A team of Orion engineers developed a working prototype of a parking system at the largest IoT hackathon in Europe.
Every year Bosch hosts conferences, exhibitions and hackathons that connect developers, executives and innovators from diverse industries around the world. On February 17-20, Bosch Connected World hosted both a Conference and Exhibition, as well as the Bosch Connected Experience Hackathon, at one of the oldest train stations in Berlin, STATION-Berlin, which is now home to many popular conferences and events.
The conference and exhibition aim to stimulate knowledge exchange about state-of-the-art IoT technology and showcase existing solutions currently on the market. BCW’20 provided multiple opportunities for attendees to network at partners’ booths, attend presentations and engage with industry experts; however, it was the BCX’20 Hackathon that became the main point of interest for our engineers.
Europe’s Largest IoT Hackathon
BCX’20 is considered the largest IoT hackathon in Europe. The three-day event invited participants to address challenges using hardware and software solutions, both of which were provided by Bosch and its ecosystem partners. The list of provided equipment included various products rangingfrom industrial sensors to smart domestic appliances; participants chose between several hack tracks and competed for prizes in the following categories: manufacturing, mobility, home & building, cross-domain solutions, tech4climate.
BCX’20 gathered over 700+ developers from all over the world. Participants were instructed to form teams of up to 10 people, and each team was given three days or twenty eight hours to implement their solution.
More than ninety teams, or about twenty teams within each category, presented their ideas to a judging panel. The panel then selected four teams from each category to move on to the next round, which involved a two-minute presentation for hackathon judges, participants and conference attendees. Audience members voted in order to select the two finalists before determining the official hackathon winner.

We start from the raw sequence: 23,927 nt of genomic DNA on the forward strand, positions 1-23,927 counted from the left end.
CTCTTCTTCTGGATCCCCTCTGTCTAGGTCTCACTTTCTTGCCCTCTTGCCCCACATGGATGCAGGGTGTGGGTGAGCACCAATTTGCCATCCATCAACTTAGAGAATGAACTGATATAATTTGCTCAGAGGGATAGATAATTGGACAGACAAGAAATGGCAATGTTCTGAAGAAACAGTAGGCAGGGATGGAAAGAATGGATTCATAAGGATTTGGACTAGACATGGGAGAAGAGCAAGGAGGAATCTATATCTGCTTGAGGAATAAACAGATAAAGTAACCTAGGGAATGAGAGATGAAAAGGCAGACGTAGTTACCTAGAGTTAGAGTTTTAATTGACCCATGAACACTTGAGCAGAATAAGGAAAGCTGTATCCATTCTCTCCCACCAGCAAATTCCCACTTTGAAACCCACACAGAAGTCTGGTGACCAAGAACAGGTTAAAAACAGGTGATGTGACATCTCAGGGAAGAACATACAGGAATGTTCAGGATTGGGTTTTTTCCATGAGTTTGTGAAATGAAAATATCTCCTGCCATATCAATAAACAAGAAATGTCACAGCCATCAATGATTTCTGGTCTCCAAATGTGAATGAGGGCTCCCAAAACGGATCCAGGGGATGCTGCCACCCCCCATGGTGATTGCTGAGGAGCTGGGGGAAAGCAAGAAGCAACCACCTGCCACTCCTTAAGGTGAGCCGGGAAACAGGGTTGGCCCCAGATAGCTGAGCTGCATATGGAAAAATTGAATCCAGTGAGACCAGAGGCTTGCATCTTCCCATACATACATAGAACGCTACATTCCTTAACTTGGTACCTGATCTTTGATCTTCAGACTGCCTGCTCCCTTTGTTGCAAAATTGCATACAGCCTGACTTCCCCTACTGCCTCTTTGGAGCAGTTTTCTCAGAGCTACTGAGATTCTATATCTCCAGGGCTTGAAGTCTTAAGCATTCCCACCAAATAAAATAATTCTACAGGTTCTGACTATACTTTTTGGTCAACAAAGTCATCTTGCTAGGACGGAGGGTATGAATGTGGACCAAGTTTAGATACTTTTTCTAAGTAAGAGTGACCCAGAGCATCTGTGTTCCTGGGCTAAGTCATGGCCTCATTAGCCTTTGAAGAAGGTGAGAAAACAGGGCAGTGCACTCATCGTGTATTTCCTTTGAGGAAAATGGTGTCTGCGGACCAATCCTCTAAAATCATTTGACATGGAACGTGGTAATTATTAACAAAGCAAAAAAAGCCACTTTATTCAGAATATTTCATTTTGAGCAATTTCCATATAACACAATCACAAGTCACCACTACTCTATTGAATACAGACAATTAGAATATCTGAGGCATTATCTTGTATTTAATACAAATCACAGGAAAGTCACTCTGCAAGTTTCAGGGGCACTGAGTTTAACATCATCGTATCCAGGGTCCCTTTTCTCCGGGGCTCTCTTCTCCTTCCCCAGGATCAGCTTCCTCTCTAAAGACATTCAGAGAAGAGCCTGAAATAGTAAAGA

The Orion team implemented a parking system prototype that allowed users to identify available parking spots within a large outdoor parking lot. The solution is made up of cameras, image recognition systems and a location data platform.
The solution’s key feature was its deployment automation that required minimal human intervention when configuring. Instead, the solution implements computer vision algorithms for parking lot spot detection, as well as vehicle look up estimation to identify the region of each car. Lastly, the team relied on Microsoft Azure to store and process the retrieved data on available parking, and this information was visualized and displayed on the map.
Having chosen to compete in the cross-domain solution category, Orion was among the twenty teams that passed the first elimination round, meaning that the parking system prototype was chosen among over seventy solutions presented by other participants. The fact that the team did not make it to the next round did not break their spirit. “This was the first time we participated in the hackathon of such a scale, and it was an invaluable experience for our team. The best thing about it is that we could implement the concept in a limited amount of time. It is overwhelming to see your idea transformed into a working solution, even a prototype,” comments Alexey Shishov, one of the Orion team members.